Kenneth Branagh IS Hercule Poirot in his cinematic adaptation of Christie’s second most celebrated novel (And Then There Were None being her most popular book, having sold more than a 100 million copies) and perhaps the finest example of the locked room murder mystery trope. The actor slips into those iconic patent leather shoes as if he wears them every day, and delivers a nuanced, intimate performance as the little detective who solved A Mysterious Affair at Styles, The Murder of Roger Ackroyd and so many other remarkable feats of deduction.
But as the King of Hearts said, “Let’s begin at the beginning”. Hercule (pronounced Air-Kewl, not Hercules) Poirot, who has come to Jerusalem at the request of the British Empire to find the thief of an important relic, solves the case with his customary panache and pomposity and decides to treat himself to a vacation in Istanbul, where he plans to immerse himself in Dickens’ literature. Fate and the MacGuffin intervene to dash his plans and the detective is summoned back to London for a case of national significance. The luxurious Wagon-Lits-operated Orient Express that transects Europe and Asia Minor over a three day train journey is unusually booked out (it’s the dead of winter), but Poirot’s chance meeting with an old friend Monsieur Bouc (Tom Bateman), now a company director of Wagon-Lits, ensures him a berth on the transcontinental train.
Poirot finds himself sharing his compartment with the young American dipsomaniac, Hector MacQueen (Josh Gad), secretary to his decidedly unpleasant countryman Mr Edward Ratchett (Johnny Depp), who is also accompanied by his English valet Edward Masterman (Derek Jacobi). The other passengers in the coach are English governess Mary Debenham (Daisy Ridley) and the colored English Doctor Arbuthnot (Leslie Odom Jr.), Russian princess Dragomiroff (Judi Dench) and her Swiss attendant Hildegard Schmidt (Olivia Colman), Italian-American car dealer Biniamino Marquez (Manuel Garcia-Rulfo), Spanish nun Pilar Estravados (Penelope Cruz), Slavic nobles Count and Countess Andreyni (Sergei Polunin and Lucy Boynton), Austrian scientist Gerhard Hatmann (Willem Dafoe), and last but not least, the American divorcee Mrs Hubbard (Michelle Pfeiffer). The French conductor Pierre Michel (Marwan Kenzari) completes the full list of occupants in the First Class coach of the Orient Express, which is sealed off from the rest of the train after dinner service every night.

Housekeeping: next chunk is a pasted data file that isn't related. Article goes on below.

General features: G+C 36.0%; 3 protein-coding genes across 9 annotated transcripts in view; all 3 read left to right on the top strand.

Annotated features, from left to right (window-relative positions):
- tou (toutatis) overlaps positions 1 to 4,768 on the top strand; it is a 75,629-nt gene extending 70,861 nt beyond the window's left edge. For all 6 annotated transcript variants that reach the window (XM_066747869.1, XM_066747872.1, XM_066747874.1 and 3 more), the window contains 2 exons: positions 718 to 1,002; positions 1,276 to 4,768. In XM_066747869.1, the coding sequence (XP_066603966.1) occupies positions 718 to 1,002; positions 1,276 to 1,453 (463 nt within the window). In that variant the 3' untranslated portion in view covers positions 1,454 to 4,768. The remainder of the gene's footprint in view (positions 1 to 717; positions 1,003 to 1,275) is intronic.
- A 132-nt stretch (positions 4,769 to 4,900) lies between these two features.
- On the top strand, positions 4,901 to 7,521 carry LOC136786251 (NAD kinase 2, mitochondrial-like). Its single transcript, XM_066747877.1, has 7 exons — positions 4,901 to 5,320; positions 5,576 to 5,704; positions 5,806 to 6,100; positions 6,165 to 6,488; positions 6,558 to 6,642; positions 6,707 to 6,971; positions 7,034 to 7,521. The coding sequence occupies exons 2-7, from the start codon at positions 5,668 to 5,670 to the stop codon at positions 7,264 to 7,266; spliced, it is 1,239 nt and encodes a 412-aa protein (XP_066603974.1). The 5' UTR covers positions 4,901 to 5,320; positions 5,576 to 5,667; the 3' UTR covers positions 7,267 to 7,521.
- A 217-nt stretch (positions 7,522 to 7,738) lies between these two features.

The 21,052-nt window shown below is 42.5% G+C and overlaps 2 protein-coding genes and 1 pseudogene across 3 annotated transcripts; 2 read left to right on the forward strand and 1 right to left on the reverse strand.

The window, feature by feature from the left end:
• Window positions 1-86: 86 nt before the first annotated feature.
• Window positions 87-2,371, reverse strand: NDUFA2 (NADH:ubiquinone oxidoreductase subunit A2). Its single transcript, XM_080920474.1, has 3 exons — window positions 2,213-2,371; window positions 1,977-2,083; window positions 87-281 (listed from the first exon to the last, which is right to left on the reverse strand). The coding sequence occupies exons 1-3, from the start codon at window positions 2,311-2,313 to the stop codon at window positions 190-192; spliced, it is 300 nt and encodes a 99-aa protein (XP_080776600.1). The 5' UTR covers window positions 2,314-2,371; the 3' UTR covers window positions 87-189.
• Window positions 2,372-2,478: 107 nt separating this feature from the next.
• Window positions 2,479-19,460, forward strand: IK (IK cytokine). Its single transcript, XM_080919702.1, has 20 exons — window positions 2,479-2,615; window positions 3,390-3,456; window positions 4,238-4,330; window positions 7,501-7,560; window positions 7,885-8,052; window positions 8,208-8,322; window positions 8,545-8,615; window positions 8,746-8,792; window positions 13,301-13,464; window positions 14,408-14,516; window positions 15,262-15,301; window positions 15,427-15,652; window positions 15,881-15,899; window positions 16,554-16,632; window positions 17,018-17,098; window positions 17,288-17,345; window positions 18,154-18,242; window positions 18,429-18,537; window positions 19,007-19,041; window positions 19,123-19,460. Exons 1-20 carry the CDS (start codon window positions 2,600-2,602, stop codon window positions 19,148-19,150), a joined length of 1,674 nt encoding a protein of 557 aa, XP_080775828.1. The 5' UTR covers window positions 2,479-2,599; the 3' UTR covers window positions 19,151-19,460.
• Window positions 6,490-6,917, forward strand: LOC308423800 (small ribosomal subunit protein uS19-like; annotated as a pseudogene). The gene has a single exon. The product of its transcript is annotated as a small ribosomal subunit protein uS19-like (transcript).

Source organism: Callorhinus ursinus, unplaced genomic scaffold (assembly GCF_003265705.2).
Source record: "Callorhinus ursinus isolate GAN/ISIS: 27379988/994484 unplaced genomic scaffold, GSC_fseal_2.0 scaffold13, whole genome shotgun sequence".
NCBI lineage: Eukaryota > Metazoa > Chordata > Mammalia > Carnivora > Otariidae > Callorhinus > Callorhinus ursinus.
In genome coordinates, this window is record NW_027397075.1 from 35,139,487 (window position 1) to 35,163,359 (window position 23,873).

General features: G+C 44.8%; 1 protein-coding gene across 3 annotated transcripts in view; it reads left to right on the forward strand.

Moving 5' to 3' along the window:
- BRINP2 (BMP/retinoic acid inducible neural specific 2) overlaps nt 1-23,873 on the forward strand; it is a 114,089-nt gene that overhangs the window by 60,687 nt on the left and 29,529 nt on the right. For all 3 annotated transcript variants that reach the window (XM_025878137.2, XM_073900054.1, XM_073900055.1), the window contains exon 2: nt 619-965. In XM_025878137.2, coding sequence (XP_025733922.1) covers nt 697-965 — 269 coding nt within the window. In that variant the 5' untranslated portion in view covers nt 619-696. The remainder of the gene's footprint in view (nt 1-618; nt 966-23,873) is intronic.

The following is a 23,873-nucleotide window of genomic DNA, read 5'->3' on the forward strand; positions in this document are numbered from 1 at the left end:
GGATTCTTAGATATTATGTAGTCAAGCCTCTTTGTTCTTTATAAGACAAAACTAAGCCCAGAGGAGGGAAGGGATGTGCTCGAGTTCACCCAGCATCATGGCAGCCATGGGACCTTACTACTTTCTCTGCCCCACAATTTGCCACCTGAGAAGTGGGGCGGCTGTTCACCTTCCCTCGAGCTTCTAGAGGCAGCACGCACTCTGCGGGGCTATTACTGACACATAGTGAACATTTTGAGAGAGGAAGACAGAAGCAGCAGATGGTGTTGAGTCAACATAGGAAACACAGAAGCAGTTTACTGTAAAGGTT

These operational minutiae turn out be of the greatest importance after Ratchett is found murdered by multiple stab wounds on the second morning; especially since the night preceding the discovery of the crime, the train runs into a snow bank and grinds to a halt while traversing the Alps. A distraught Bouc (who was in another coach) turns to Poirot to solve the crime before they are rescued and arrive at the next station on the route. Given the irregular and corrupt policing in central Europe at the time (the film being set between the two World Wars), Bouc is worried of a miscarriage of justice due to the presence of a Latin as well as black passenger on the train; more importantly, he doesn’t want a drawn-out scandal to blemish the peerless reputation of the Orient Express. And the investigation begins.